Sleepy Air Canada pilot thought Venus was a plane
By David Ljunggren
OTTAWA (Reuters) - A sleepy Air Canada pilot first mistook the planet Venus for an aircraft, and then sent his airliner diving toward the Atlantic to prevent an imaginary collision with another plane, an official report said on Monday.
Sixteen passengers and crew were hurt in the January 2011 incident, when the first officer rammed the control stick forward to avoid a U.S. plane he wrongly thought was heading straight toward him.
"Under the effects of significant sleep inertia (when performance and situational awareness are degraded immediately after waking up), the first officer perceived the oncoming aircraft as being on a collision course and began a descent to avoid it," Canada's Transportation Safety Board said.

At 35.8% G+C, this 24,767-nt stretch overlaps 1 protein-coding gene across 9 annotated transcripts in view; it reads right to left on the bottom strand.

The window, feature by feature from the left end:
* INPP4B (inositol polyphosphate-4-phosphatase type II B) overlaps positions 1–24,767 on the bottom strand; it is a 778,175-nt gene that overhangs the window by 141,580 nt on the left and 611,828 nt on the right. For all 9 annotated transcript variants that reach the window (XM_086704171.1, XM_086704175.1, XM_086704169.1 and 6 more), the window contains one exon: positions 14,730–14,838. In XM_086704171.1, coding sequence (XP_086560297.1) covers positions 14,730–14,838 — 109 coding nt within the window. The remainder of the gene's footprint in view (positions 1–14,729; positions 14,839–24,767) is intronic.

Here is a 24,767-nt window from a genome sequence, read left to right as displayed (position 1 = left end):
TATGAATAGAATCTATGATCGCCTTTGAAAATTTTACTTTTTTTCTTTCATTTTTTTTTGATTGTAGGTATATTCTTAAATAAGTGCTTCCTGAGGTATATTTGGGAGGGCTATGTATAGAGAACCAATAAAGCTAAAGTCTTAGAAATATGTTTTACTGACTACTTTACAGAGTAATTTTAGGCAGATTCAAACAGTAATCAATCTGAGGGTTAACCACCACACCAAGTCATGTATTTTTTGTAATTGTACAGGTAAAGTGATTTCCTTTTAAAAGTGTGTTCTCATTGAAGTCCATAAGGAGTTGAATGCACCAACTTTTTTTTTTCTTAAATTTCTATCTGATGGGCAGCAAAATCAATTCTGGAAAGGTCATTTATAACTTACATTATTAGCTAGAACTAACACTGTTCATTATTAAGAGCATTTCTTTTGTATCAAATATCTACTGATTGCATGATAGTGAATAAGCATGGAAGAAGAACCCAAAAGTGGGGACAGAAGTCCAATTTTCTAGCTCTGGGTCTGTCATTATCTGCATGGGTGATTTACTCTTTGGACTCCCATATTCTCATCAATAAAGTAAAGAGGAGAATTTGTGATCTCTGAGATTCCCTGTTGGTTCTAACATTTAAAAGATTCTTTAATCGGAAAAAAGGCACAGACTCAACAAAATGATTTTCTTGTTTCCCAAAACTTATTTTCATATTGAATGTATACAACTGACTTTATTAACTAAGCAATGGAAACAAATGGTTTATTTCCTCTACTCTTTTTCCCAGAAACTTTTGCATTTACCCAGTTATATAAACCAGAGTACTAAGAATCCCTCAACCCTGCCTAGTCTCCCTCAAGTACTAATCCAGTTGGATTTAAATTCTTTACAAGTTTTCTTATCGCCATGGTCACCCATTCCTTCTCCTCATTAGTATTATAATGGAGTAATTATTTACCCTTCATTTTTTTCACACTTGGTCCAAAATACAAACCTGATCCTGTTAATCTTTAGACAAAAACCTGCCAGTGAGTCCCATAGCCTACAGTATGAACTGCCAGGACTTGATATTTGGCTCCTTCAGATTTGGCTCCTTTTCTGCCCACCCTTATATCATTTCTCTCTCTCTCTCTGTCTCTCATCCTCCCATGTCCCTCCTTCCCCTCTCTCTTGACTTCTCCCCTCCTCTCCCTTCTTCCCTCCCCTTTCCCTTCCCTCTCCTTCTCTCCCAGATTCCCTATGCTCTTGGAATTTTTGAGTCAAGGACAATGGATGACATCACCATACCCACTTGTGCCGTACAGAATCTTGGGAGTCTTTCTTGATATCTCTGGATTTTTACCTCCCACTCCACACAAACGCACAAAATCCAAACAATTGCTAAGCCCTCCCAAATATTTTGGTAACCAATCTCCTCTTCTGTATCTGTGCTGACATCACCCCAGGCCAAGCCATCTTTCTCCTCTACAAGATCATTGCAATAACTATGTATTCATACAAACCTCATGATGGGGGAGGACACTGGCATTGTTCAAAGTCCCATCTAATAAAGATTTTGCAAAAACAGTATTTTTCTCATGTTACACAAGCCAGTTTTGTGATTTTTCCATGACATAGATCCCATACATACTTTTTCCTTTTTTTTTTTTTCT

"This occurrence underscores the challenge of managing fatigue on the flight deck," said chief investigator Jon Lee.
The incident occurred at night on board a Boeing 767 twin engine passenger plane flying from Toronto to Zurich in Switzerland with 95 passengers and eight crew.
The report said the first officer had just woken up, disoriented, from a long nap, when he learned from the pilot that a U.S. cargo plane was flying toward them.
"The FO (First Officer) initially mistook the planet Venus for an aircraft but the captain advised again that the target was at the 12 o'clock position (straight ahead) and 1,000 feet below," said the report.
"When the FO saw the oncoming aircraft, the FO interpreted its position as being above and descending towards them. The FO reacted to the perceived imminent collision by pushing forward on the control column," the report continued. Continued...